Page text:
Puebla MExico Food guide

The country of Mexico is known for incredible food, but no city is more famous for culinary inventions than Puebla Mexico. Puebla, Mexico is the birthplace of one of Mexico’s most famous dishes, mole poblano, in addition to dozens of other specialties you can only get in this area. If you’re planning a trip to Puebla, Mexico here are 10 foods you must try!

Taco arabes

I think it’s safe to say that tacos are Mexico’s most widely known and loved foods. All across Mexico you can enjoy delicious and cheap tacos, but only in Puebla can you have a Taco Arabe. Tacos Arabes originated in Puebla during World War I when Middle Easterners came to Mexico bringing the shawarma with them. This move is also the inspiration for Mexico’s most famous taco, Taco al Pastor. Instead of being served on a corn tortilla like a traditional Mexican taco, Tacos Arabes are served on a flour tortilla similar to flat bread with delicious pieces of slow roasted pork. These tacos are best enjoyed smothered in a spicy sauce and squeeze of lime, but be warned they are cheap and addictive!

Where to Eat Tacos Arabes:

  • Taqueria Viviana (where we went)
  • Tacos Arabes Bagdad Centro
  • Las Ranas

mole

Mole is a famous Mexican dish that is a blend of various Mexican spices. Moles come in many different forms, but in Puebla, Mexico Mole Poblano is the mole of choice. Legend has it that mole poblano, a rich, dark, spicy mole made with chocolate was created by a Nun who was short on food for the visit of an Archbishop.

Mole Poblano may be the most famous type of mole, but you can also enjoy delicious Mole Pipian in Puebla as well. This mole is made from a mixture of spices and nuts, which could be pumpkin seeds (Pipan Verde) or peanuts (Pipian Rojo).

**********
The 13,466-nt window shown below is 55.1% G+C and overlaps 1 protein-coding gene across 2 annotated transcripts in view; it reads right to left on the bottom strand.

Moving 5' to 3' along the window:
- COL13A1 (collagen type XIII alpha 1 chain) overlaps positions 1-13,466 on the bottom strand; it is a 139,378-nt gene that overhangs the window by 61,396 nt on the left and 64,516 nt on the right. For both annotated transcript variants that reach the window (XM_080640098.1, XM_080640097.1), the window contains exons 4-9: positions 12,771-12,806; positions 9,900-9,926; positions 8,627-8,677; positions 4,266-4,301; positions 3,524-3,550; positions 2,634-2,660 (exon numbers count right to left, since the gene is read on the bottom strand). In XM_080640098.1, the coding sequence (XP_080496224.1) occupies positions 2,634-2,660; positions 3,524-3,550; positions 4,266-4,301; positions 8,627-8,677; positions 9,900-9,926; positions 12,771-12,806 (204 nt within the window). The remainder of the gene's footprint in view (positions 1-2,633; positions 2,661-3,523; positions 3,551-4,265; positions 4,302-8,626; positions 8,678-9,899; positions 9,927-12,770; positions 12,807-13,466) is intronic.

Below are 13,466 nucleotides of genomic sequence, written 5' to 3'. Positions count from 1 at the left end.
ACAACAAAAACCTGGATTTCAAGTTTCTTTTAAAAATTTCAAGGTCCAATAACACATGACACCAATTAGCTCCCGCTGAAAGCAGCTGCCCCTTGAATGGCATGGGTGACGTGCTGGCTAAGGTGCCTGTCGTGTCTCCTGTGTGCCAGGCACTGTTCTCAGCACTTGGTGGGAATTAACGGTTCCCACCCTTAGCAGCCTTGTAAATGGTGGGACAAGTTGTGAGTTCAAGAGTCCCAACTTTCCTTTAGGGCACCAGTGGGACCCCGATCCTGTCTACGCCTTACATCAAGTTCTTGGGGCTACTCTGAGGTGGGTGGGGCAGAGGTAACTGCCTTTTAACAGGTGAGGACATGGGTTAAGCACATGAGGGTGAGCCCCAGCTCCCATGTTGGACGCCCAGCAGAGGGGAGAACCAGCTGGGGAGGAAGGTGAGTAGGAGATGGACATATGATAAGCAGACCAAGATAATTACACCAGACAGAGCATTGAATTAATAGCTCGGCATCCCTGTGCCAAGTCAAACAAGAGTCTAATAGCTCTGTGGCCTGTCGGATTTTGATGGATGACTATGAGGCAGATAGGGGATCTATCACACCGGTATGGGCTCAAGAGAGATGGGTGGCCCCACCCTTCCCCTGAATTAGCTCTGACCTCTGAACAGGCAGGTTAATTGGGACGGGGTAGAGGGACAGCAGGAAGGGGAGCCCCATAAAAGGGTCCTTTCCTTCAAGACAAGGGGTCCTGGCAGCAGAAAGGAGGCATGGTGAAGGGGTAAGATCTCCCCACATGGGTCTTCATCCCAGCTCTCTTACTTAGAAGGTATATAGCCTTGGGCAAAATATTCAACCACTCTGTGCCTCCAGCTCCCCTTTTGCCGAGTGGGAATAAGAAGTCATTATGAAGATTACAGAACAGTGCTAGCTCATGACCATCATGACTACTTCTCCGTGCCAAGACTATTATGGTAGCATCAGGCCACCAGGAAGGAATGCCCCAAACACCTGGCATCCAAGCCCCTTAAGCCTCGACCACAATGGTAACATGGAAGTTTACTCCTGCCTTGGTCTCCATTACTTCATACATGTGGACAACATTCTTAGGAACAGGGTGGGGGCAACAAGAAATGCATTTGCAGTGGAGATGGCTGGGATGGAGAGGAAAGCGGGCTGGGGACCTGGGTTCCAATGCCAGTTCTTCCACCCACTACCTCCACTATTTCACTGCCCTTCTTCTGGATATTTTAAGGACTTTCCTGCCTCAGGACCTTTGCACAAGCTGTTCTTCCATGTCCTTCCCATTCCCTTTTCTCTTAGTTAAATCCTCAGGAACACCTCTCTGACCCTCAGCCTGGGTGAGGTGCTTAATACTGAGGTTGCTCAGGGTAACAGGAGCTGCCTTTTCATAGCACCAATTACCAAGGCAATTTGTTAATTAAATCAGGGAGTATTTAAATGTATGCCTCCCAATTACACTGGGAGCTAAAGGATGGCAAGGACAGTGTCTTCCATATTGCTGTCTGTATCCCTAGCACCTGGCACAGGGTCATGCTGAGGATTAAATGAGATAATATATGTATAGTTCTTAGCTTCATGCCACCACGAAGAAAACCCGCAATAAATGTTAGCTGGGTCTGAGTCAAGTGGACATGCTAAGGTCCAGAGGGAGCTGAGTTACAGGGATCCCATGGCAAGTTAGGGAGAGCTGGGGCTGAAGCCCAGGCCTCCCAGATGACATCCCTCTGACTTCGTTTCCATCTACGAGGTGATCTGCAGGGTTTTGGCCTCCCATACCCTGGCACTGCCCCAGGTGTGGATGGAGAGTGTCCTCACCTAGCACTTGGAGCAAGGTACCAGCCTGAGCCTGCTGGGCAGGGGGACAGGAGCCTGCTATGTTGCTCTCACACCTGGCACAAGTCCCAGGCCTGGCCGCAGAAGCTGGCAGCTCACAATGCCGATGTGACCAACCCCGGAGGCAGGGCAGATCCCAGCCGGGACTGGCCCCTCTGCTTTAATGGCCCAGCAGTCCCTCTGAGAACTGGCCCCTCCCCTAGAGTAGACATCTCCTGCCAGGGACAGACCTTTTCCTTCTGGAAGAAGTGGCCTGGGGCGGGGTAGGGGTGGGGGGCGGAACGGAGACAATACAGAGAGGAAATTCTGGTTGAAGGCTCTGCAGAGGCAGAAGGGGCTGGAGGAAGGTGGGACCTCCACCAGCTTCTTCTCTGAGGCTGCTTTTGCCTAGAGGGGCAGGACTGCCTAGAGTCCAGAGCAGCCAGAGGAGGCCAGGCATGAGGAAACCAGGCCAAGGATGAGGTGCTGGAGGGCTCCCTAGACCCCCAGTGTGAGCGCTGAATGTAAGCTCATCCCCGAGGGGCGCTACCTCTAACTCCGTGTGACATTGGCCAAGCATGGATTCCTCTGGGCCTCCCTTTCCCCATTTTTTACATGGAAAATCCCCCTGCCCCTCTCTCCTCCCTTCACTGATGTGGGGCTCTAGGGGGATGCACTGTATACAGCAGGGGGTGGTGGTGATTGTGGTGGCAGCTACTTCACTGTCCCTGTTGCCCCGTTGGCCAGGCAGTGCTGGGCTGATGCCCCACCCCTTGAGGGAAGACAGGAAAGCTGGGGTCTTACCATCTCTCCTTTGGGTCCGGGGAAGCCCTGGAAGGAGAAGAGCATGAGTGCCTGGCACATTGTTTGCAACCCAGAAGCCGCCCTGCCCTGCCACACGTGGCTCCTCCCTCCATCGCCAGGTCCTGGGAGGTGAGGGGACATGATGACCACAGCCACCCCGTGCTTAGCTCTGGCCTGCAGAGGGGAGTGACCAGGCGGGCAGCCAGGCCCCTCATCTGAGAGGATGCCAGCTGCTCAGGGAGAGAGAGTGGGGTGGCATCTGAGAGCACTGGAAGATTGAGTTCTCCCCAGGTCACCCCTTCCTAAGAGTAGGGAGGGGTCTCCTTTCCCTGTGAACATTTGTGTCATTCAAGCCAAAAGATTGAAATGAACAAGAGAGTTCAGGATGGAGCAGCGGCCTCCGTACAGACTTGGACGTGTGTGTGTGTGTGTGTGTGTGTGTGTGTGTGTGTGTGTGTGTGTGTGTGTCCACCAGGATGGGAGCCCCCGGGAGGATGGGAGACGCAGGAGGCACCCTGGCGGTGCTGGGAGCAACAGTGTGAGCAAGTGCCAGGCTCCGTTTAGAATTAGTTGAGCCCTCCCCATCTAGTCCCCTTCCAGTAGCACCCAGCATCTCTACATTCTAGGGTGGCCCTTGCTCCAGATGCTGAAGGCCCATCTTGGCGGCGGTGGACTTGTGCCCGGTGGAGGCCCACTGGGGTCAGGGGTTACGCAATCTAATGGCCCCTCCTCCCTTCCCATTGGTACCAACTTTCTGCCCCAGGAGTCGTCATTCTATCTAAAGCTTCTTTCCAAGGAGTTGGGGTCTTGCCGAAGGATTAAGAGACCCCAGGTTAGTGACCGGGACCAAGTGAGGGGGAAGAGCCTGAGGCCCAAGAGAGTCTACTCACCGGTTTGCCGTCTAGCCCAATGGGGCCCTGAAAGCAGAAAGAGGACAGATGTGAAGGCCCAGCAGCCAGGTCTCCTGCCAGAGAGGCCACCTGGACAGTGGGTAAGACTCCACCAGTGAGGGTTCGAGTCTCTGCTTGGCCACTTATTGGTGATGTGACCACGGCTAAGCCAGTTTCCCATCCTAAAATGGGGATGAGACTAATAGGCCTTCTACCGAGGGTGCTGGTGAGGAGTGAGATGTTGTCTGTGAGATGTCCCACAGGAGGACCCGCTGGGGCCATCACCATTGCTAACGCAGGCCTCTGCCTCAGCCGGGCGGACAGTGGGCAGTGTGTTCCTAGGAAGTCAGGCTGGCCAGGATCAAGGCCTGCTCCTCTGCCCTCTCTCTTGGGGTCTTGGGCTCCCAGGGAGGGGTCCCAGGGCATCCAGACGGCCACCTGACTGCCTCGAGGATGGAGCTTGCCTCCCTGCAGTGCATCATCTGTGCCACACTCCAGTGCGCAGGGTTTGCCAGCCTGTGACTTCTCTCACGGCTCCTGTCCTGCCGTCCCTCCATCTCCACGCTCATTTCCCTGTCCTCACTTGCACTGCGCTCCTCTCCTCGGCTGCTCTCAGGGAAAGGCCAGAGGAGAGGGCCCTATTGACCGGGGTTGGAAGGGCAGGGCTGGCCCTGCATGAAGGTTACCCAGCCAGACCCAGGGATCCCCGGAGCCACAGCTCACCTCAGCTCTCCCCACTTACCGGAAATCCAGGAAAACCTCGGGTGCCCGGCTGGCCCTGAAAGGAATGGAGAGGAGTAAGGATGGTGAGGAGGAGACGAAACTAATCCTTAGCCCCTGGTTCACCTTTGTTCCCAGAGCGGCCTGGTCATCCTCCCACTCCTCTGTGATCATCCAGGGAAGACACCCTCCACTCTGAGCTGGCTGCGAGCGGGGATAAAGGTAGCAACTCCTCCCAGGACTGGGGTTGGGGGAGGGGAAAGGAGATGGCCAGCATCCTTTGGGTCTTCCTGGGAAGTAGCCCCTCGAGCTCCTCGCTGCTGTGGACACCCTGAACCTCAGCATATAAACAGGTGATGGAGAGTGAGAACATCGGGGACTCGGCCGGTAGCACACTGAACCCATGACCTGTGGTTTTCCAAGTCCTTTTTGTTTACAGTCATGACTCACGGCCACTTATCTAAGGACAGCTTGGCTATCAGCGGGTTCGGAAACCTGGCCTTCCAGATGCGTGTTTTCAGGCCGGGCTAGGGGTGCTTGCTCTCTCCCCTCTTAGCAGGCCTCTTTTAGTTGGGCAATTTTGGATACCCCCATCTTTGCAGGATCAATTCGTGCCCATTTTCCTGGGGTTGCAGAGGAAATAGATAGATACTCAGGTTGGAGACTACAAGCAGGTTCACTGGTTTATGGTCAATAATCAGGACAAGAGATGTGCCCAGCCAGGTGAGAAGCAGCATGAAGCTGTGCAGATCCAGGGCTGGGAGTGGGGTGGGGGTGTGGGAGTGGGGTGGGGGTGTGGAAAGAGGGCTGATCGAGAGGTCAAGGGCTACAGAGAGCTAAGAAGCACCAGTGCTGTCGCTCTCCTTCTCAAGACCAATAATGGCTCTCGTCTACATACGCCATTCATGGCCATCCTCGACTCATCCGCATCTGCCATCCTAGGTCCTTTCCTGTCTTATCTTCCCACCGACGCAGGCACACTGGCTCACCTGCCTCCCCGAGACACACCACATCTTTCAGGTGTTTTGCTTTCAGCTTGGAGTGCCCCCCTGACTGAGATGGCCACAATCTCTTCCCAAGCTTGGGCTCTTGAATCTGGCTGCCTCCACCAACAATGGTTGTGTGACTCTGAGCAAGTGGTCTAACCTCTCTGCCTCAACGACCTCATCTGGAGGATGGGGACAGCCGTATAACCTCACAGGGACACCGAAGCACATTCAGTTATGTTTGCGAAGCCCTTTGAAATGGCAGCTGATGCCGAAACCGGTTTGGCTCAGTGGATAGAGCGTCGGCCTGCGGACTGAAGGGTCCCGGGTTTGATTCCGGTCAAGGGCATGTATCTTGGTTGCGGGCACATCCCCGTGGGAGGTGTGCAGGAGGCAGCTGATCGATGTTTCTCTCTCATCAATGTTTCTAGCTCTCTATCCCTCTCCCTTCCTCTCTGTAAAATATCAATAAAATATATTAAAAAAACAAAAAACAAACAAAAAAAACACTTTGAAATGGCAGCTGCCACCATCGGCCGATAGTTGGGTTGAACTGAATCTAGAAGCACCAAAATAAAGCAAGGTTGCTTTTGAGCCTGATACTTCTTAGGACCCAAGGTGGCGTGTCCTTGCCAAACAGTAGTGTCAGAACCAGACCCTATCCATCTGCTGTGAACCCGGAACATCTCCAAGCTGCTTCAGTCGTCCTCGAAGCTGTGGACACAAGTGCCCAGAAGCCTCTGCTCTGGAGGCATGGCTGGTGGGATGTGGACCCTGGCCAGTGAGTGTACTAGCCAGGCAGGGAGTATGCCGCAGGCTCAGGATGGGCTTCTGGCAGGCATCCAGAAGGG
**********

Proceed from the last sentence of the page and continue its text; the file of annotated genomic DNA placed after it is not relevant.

Where to Try Mole:

  • El Mural de Poblano (where we went)
  • Celia’s Cafe
  • Case Reyna
  • El Viejo Rosario
  • Comal

pasita shot

La Pasita is an institution in Puebla, and has been a well known drinking establishment since 1916. The name of the bar is after their original liquor drink, called a Pasita, which is made from fermented raisin paste. Served with aged cheese, this sweet drink is the perfect break for a food tour of the city. Be careful though – this drink is over 20% ABV and can knock you off your feet if you’re not used to drinking.

escamoles

Escamoles, or ant larvae, may not sound appetizing, but in the state of Puebla, they are considered a delicacy. This ancient food, eaten by the elite of the Aztec is a seasonal dish, typically sautéed in butter and topped with basil is a unique dish you must try if you’re visiting Puebla in the spring months (Feb – May). We saw signs for fresh escamoles everywhere we drove which made it very apparent that this was a loved dish by Mexican natives. Escamoles are eaten like a taco, with fresh guacamole and have an earthy taste, but honestly are pretty tasty. If you’re adventorous and up for a new food — give escamoles a try!

Where to Try Escamoles:

  • El Mural de Poblano (where we went)

chalupas

We had chalupas all wrong coming from the states. Chalupas are a speciality of Puebla, Mexico and are lightly fried tortillas covered in two types of salsa — salsa verde and salsa rojo. Topped with pork and raw onions, these crunchy yet soft chalupas are crazy good!

Where to Try Chalupas:

  • Celia’s Cafe
  • El Parián
  • Comal

Pelona

Pelona means baldy in Spanish, and is given to this sandwich because the bread is deep fried having a slightly shiny top to the bun. Filled with shredded beef, lettuce, tomato, and cream, the Pelona is a must try — but in all honestly, for us, didn’t hit the mark. You can get Pelonas just about anywhere but can definitely be found in a Antojitos restaurant.

Where to Try Pelonas:

  • Antojitos Tony
  • Antojitos Alcapulco

molotes